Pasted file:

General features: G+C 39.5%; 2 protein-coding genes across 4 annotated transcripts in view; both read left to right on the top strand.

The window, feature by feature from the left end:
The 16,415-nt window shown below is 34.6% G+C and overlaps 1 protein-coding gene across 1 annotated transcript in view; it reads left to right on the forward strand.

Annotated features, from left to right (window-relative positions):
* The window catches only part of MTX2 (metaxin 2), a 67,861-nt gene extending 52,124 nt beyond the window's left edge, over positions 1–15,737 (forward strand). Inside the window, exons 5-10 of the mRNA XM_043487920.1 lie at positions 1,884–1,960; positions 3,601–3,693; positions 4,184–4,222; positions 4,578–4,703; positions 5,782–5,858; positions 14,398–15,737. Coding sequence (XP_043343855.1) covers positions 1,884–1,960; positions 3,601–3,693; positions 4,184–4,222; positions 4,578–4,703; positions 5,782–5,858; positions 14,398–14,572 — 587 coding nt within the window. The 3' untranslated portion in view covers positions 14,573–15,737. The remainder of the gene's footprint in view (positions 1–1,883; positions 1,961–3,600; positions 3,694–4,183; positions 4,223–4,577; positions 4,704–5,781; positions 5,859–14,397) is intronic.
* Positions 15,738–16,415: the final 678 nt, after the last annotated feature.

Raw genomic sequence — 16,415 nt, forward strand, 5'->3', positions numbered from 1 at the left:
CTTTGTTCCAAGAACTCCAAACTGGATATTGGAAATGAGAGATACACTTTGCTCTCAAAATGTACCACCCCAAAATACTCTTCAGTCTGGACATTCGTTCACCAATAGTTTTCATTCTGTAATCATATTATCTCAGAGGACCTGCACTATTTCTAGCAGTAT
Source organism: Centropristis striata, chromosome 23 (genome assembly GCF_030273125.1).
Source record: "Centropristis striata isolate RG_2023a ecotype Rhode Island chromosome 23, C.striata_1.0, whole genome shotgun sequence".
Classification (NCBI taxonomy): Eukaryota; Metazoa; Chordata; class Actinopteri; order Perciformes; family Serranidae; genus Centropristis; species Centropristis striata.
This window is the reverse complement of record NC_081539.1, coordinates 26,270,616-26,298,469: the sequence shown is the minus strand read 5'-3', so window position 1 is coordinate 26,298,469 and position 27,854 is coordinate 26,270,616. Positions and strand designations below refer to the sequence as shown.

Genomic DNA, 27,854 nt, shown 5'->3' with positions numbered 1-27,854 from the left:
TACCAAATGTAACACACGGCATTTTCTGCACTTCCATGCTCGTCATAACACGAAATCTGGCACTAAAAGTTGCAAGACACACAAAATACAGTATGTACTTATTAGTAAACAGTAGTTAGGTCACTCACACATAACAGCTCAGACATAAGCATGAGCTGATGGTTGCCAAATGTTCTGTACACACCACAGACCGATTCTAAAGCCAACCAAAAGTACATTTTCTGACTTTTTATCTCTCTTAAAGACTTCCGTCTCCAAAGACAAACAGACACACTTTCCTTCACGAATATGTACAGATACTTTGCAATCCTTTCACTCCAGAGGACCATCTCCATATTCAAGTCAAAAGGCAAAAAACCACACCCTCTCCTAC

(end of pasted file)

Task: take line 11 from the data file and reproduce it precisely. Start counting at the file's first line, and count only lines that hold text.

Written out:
Classification (NCBI taxonomy): Eukaryota; Metazoa; Chordata; class Actinopteri; order Perciformes; family Serranidae; genus Centropristis; species Centropristis striata.